Monday, July 20, 2015

Ingrid Thoft

Ingrid Thoft was born in Boston and is a graduate of Wellesley College. Her interest in the PI life and her desire to create a believable PI character led her to the certificate program in private investigation at the University of Washington. She lives in Seattle with her husband.

Thoft's new novel is Brutality.

Recently I asked the author about what she was reading. Her reply:
It’s a treat when a book satisfies me as both a writer and a reader, and that’s been my experience reading The Gift of Fear, by Gavin De Becker. Given to me by a friend at the Seattle Police Department, its premise is that fear is an essential part of our wiring and that, too often, we ignore the signals that could keep us safe. As a reader and an urban dweller, I’m finding the practical solutions in the book to be illuminating. As a writer, the case studies that De Becker provides offer insight into the criminal mind, which will undoubtedly inform my writing.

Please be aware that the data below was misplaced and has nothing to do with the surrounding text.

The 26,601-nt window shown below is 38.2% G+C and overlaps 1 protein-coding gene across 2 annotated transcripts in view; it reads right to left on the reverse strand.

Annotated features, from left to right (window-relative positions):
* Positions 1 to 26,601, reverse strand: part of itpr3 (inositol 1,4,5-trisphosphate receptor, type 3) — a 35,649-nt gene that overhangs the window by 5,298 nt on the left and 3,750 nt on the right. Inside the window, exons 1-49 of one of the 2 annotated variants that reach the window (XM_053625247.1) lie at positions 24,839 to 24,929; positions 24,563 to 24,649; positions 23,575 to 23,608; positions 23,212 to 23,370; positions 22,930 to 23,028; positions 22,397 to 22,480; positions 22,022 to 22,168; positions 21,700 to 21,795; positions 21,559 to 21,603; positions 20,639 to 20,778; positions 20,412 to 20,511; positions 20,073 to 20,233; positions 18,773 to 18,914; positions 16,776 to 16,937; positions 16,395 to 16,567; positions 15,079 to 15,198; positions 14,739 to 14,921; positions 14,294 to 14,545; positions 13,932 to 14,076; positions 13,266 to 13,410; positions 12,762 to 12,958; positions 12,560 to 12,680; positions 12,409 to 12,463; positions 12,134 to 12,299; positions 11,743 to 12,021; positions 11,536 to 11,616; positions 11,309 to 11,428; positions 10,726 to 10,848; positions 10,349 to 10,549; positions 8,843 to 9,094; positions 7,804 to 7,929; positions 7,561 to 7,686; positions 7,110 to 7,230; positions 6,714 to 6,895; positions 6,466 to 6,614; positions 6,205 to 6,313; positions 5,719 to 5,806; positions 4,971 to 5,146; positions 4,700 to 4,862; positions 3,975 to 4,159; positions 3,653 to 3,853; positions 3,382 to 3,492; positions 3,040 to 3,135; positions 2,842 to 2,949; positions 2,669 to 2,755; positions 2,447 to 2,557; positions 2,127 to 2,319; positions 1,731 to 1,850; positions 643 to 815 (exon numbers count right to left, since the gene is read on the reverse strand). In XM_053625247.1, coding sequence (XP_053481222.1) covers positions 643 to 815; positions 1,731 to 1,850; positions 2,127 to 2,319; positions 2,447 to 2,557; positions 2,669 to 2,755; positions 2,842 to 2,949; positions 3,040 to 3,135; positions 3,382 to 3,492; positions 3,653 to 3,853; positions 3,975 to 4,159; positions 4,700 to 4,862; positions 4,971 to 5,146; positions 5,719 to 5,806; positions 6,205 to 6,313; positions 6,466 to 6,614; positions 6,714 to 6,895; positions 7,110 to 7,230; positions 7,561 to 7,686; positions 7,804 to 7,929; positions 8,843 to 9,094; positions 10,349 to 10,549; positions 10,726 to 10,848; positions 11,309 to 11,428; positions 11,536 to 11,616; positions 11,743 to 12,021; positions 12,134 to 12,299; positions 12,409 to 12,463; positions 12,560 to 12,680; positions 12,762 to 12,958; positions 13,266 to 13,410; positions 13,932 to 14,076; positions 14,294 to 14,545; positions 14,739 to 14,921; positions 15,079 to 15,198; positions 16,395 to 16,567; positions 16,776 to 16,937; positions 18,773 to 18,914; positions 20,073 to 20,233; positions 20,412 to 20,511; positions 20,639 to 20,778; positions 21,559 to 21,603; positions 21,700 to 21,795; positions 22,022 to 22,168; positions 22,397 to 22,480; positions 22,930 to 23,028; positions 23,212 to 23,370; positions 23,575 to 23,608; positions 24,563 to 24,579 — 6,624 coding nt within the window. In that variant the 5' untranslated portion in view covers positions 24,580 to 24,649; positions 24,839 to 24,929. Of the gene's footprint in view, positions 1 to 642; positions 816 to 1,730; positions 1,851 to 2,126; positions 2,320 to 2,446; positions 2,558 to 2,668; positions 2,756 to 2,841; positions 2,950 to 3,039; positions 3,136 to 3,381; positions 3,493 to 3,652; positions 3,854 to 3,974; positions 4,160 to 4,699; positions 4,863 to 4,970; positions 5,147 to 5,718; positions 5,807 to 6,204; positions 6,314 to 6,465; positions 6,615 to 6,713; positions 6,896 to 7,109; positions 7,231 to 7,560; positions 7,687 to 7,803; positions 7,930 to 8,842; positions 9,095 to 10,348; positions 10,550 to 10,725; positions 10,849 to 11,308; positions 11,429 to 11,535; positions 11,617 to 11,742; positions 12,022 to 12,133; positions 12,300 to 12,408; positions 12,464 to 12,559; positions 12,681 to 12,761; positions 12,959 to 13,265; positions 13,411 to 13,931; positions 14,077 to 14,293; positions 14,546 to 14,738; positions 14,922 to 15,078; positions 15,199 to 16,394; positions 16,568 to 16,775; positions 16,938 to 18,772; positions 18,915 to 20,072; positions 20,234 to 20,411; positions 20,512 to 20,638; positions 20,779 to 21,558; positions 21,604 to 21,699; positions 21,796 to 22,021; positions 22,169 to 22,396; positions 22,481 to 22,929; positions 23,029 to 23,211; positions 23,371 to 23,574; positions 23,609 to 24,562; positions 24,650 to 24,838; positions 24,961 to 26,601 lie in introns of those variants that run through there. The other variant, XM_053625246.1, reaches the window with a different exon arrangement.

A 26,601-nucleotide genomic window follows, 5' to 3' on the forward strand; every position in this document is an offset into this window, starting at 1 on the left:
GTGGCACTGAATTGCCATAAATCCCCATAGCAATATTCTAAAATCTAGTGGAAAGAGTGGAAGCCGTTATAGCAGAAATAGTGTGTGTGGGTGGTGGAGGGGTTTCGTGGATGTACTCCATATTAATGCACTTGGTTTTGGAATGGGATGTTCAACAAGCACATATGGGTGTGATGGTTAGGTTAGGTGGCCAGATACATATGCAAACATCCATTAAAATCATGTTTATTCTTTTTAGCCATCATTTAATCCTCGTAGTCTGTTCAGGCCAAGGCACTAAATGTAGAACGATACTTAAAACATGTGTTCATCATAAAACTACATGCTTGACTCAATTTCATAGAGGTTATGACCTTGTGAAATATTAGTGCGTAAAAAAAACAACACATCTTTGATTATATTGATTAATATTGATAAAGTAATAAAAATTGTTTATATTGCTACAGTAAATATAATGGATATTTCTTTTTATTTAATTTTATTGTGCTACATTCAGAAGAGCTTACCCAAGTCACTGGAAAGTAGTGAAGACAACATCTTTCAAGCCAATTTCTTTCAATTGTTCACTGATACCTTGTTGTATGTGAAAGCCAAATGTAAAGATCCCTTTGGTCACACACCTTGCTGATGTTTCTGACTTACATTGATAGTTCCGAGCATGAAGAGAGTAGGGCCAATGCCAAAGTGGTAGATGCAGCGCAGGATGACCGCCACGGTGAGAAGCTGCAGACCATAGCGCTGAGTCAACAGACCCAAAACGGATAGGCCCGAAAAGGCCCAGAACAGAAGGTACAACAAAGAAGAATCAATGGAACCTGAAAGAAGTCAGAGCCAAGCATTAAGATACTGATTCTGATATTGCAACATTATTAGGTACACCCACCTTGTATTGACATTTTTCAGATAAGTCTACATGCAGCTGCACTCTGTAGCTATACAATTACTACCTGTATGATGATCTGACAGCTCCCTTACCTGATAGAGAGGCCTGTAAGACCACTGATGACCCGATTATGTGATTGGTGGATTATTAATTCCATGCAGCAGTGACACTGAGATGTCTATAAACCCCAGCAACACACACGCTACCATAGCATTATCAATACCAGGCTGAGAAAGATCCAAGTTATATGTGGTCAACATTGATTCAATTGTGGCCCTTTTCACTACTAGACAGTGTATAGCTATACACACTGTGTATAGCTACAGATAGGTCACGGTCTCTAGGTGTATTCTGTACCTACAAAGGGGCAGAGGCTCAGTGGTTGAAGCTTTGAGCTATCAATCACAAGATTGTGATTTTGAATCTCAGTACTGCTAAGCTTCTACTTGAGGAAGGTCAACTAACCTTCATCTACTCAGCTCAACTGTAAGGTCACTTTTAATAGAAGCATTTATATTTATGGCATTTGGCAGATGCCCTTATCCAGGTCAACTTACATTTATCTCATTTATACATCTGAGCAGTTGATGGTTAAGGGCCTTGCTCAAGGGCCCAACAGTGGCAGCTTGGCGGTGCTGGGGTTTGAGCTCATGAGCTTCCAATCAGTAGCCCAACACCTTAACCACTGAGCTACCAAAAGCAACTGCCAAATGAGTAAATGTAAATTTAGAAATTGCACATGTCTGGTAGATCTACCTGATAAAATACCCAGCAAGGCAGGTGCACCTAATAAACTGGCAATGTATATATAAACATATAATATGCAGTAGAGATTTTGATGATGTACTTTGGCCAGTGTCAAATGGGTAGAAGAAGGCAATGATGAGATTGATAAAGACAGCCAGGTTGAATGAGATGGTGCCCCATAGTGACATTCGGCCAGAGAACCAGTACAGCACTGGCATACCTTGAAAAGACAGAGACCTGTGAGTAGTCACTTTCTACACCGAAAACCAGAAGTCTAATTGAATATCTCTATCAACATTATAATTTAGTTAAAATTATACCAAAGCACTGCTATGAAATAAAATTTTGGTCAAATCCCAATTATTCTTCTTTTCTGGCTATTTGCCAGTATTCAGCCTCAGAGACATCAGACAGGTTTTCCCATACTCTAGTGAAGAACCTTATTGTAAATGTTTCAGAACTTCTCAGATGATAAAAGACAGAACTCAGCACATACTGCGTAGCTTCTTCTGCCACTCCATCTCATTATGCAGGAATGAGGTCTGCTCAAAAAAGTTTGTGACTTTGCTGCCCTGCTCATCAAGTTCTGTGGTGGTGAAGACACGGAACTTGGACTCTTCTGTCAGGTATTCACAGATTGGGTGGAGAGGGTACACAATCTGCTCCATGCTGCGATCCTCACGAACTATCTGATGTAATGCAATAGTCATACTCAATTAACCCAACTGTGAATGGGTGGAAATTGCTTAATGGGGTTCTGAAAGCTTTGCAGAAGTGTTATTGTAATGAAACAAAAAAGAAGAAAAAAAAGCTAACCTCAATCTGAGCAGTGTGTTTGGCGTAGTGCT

One of De Becker’s most important points is that we value logic over intuition—otherwise known as the unease you feel when something or someone in your environment doesn’t seem quite right. Our erroneous assumption is that intuition isn’t based on data when, in fact, it is. The problem is that our bodies and unconscious have evolved to signal danger in the blink of an eye, but our rational brains don’t want to accept the conclusion without the proof. De Becker writes “Intuition is the journey from A to Z without stopping at any other letter along the way. It is knowing without knowing why.”

The Gift of Fear argues that we spend too much time worrying about the threats out of our control that are statistically unlikely—like plane crashes and terrorist attacks—and not enough time considering the more likely threats in our day-to-day environments. The suitor who won’t take “no” for an answer and the “helpful” stranger in the parking lot are more apt to cause you grief and harm, but a variety of factors, including a fear of being rude, prompts us to ignore the warning signs and enter into potentially dangerous interactions and relationships. You may assume that the book is alarming and a downer, but I’m finding it to be quite the opposite. It’s given me permission to always listen to the little voice in my head that warns when something isn’t quite right, and it’s providing best practices for avoiding victimization. And a charming conman who manipulates his victims using subtle wordplay? He may just show up in a future novel.
Visit Ingrid Thoft's website.

The Page 69 Test: Brutality.

--Marshal Zeringue